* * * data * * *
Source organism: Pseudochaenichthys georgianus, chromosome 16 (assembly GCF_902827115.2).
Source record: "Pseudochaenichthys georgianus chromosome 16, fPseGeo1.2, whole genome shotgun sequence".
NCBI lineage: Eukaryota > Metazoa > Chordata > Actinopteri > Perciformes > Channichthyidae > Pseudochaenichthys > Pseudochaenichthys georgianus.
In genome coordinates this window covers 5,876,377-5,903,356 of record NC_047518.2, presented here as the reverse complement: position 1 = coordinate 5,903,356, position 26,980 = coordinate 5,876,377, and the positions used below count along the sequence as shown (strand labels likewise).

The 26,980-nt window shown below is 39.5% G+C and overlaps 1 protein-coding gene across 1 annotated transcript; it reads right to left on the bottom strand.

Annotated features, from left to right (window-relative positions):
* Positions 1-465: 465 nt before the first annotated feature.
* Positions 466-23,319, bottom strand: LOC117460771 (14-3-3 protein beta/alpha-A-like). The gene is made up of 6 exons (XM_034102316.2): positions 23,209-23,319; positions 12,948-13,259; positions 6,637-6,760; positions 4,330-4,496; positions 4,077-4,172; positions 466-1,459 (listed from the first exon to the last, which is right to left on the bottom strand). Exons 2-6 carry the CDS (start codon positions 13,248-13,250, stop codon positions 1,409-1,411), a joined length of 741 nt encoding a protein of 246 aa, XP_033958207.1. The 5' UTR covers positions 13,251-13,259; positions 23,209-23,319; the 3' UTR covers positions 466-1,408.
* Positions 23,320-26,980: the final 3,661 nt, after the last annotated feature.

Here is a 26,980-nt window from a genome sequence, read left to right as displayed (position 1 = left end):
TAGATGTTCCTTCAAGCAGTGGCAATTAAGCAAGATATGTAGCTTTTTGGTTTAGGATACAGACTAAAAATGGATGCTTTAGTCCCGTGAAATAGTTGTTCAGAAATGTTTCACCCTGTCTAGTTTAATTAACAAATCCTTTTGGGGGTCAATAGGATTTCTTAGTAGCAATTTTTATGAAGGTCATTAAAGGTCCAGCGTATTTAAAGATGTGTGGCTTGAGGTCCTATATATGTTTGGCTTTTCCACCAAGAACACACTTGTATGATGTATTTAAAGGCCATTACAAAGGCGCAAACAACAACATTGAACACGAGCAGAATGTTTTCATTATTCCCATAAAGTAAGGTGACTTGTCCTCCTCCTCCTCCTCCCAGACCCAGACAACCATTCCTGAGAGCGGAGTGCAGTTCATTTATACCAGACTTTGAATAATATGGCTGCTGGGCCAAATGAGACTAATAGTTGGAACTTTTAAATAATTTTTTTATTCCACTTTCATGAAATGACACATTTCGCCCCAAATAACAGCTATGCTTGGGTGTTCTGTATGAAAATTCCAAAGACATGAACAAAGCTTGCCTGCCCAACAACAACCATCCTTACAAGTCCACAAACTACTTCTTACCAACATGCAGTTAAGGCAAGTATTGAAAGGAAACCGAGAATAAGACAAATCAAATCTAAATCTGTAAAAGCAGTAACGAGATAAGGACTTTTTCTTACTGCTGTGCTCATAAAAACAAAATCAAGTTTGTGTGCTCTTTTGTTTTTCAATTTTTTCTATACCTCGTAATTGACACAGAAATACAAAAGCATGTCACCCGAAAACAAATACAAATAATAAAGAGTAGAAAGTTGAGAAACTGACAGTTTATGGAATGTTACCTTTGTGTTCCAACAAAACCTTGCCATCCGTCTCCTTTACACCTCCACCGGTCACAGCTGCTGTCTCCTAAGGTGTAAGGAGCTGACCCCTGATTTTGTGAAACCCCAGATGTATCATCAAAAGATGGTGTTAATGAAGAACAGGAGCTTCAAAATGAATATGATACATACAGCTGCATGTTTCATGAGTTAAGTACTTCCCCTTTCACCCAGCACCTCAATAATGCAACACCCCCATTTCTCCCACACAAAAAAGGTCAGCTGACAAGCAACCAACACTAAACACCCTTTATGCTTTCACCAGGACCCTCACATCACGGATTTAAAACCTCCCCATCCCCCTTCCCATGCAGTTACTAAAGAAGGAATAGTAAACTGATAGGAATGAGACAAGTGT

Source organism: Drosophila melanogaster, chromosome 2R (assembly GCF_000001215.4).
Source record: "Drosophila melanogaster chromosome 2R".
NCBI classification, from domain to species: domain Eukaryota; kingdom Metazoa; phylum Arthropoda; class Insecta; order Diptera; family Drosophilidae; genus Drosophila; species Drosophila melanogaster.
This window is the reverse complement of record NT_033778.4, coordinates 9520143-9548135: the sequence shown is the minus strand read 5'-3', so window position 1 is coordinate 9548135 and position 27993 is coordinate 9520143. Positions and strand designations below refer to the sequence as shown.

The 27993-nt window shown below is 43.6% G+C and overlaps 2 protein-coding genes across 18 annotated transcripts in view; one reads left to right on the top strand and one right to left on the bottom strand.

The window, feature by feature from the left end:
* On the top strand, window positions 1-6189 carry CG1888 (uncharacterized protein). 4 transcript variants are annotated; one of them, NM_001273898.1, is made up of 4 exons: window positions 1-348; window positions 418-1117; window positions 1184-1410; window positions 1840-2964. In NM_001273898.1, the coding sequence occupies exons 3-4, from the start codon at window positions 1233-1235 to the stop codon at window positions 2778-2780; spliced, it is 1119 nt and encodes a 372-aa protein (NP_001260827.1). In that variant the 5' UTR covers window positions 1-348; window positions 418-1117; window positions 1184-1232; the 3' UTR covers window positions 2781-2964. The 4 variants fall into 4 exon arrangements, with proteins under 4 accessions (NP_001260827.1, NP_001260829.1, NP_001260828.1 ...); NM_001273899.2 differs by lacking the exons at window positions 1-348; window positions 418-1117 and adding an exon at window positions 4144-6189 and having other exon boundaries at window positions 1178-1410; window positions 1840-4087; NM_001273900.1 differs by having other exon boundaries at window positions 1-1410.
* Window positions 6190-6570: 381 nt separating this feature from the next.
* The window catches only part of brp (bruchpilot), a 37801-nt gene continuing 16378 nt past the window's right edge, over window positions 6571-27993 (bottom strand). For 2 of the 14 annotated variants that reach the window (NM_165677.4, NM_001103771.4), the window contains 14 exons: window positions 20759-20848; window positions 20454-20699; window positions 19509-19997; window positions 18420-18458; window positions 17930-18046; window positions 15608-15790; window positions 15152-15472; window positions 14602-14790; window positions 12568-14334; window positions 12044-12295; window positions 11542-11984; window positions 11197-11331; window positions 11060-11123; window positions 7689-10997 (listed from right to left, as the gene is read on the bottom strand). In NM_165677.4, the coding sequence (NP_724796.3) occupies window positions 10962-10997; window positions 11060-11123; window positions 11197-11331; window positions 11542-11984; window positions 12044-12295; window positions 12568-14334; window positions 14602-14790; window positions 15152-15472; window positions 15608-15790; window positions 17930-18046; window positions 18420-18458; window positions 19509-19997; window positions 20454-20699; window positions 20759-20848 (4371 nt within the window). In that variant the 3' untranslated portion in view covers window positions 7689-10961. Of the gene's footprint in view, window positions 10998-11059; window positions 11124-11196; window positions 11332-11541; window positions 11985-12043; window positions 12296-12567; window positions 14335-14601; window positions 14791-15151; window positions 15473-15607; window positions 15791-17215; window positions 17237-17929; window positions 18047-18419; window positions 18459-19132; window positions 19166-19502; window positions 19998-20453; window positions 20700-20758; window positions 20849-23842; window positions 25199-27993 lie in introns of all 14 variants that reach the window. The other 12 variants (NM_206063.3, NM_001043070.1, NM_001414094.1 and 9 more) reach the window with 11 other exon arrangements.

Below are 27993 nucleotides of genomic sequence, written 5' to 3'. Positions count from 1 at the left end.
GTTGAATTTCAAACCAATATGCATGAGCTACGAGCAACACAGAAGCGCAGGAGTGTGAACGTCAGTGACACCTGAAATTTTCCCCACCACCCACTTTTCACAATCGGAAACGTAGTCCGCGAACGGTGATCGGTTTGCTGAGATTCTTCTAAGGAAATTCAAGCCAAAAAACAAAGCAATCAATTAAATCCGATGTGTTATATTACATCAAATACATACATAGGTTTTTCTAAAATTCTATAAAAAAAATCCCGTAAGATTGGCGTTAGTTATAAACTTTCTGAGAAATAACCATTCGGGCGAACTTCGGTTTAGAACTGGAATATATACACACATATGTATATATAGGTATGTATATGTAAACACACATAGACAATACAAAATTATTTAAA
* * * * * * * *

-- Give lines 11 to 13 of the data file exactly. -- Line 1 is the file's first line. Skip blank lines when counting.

TAGATGTTCCTTCAAGCAGTGGCAATTAAGCAAGATATGTAGCTTTTTGGTTTAGGATACAGACTAAAAATGGATGCTTTAGTCCCGTGAAATAGTTGTTCAGAAATGTTTCACCCTGTCTAGTTTAATTAACAAATCCTTTTGGGGGTCAATAGGATTTCTTAGTAGCAATTTTTATGAAGGTCATTAAAGGTCCAGCGTATTTAAAGATGTGTGGCTTGAGGTCCTATATATGTTTGGCTTTTCCACCAAGAACACACTTGTATGATGTATTTAAAGGCCATTACAAAGGCGCAAACAACAACATTGAACACGAGCAGAATGTTTTCATTATTCCCATAAAGTAAGGTGACTTGTCCTCCTCCTCCTCCTCCCAGACCCAGACAACCATTCCTGAGAGCGGAGTGCAGTTCATTTATACCAGACTTTGAATAATATGGCTGCTGGGCCAAATGAGACTAATAGTTGGAACTTTTAAATAATTTTTTTATTCCACTTTCATGAAATGACACATTTCGCCCCAAATAACAGCTATGCTTGGGTGTTCTGTATGAAAATTCCAAAGACATGAACAAAGCTTGCCTGCCCAACAACAACCATCCTTACAAGTCCACAAACTACTTCTTACCAACATGCAGTTAAGGCAAGTATTGAAAGGAAACCGAGAATAAGACAAATCAAATCTAAATCTGTAAAAGCAGTAACGAGATAAGGACTTTTTCTTACTGCTGTGCTCATAAAAACAAAATCAAGTTTGTGTGCTCTTTTGTTTTTCAATTTTTTCTATACCTCGTAATTGACACAGAAATACAAAAGCATGTCACCCGAAAACAAATACAAATAATAAAGAGTAGAAAGTTGAGAAACTGACAGTTTATGGAATGTTACCTTTGTGTTCCAACAAAACCTTGCCATCCGTCTCCTTTACACCTCCACCGGTCACAGCTGCTGTCTCCTAAGGTGTAAGGAGCTGACCCCTGATTTTGTGAAACCCCAGATGTATCATCAAAAGATGGTGTTAATGAAGAACAGGAGCTTCAAAATGAATATGATACATACAGCTGCATGTTTCATGAGTTAAGTACTTCCCCTTTCACCCAGCACCTCAATAATGCAACACCCCCATTTCTCCCACACAAAAAAGGTCAGCTGACAAGCAACCAACACTAAACACCCTTTATGCTTTCACCAGGACCCTCACATCACGGATTTAAAACCTCCCCATCCCCCTTCCCATGCAGTTACTAAAGAAGGAATAGTAAACTGATAGGAATGAGACAAGTGT

Source organism: Drosophila melanogaster, chromosome 2R (assembly GCF_000001215.4).
Source record: "Drosophila melanogaster chromosome 2R".